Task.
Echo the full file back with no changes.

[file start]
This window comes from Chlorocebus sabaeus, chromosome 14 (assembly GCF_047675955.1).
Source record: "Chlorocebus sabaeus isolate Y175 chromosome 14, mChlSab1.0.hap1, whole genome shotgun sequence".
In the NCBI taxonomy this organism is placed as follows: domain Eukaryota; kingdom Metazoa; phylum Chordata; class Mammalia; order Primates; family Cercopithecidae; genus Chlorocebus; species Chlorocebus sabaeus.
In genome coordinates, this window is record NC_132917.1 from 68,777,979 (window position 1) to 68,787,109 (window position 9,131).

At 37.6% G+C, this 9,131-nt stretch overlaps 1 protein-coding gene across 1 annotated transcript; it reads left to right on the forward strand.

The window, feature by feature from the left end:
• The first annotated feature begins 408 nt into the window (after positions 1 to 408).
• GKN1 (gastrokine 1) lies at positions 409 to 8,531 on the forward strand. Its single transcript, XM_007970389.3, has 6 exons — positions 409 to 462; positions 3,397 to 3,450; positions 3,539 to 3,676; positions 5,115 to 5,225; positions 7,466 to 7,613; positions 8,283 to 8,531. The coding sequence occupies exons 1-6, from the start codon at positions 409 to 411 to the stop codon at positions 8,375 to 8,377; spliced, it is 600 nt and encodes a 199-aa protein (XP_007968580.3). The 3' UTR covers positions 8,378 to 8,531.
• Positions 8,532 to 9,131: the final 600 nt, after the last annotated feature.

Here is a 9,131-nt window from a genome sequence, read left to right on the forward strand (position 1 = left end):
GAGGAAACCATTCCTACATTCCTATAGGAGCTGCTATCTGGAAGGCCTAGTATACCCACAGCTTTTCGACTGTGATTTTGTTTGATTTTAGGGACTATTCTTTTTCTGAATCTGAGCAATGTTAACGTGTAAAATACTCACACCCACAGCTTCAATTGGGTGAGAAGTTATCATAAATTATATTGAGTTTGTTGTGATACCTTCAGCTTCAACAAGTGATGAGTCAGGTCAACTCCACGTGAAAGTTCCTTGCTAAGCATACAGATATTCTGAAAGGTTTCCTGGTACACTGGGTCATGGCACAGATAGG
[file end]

This window comes from Chlorocebus sabaeus, chromosome 14 (assembly GCF_047675955.1).
Source record: "Chlorocebus sabaeus isolate Y175 chromosome 14, mChlSab1.0.hap1, whole genome shotgun sequence".
In the NCBI taxonomy this organism is placed as follows: domain Eukaryota; kingdom Metazoa; phylum Chordata; class Mammalia; order Primates; family Cercopithecidae; genus Chlorocebus; species Chlorocebus sabaeus.
In genome coordinates, this window is record NC_132917.1 from 68,777,979 (window position 1) to 68,787,109 (window position 9,131).

At 37.6% G+C, this 9,131-nt stretch overlaps 1 protein-coding gene across 1 annotated transcript; it reads left to right on the forward strand.

The window, feature by feature from the left end:
• The first annotated feature begins 408 nt into the window (after positions 1 to 408).
• GKN1 (gastrokine 1) lies at positions 409 to 8,531 on the forward strand. Its single transcript, XM_007970389.3, has 6 exons — positions 409 to 462; positions 3,397 to 3,450; positions 3,539 to 3,676; positions 5,115 to 5,225; positions 7,466 to 7,613; positions 8,283 to 8,531. The coding sequence occupies exons 1-6, from the start codon at positions 409 to 411 to the stop codon at positions 8,375 to 8,377; spliced, it is 600 nt and encodes a 199-aa protein (XP_007968580.3). The 3' UTR covers positions 8,378 to 8,531.
• Positions 8,532 to 9,131: the final 600 nt, after the last annotated feature.

Here is a 9,131-nt window from a genome sequence, read left to right on the forward strand (position 1 = left end):
GAGGAAACCATTCCTACATTCCTATAGGAGCTGCTATCTGGAAGGCCTAGTATACCCACAGCTTTTCGACTGTGATTTTGTTTGATTTTAGGGACTATTCTTTTTCTGAATCTGAGCAATGTTAACGTGTAAAATACTCACACCCACAGCTTCAATTGGGTGAGAAGTTATCATAAATTATATTGAGTTTGTTGTGATACCTTCAGCTTCAACAAGTGATGAGTCAGGTCAACTCCACGTGAAAGTTCCTTGCTAAGCATACAGATATTCTGAAAGGTTTCCTGGTACACTGGGTCATGGCACAGATAGG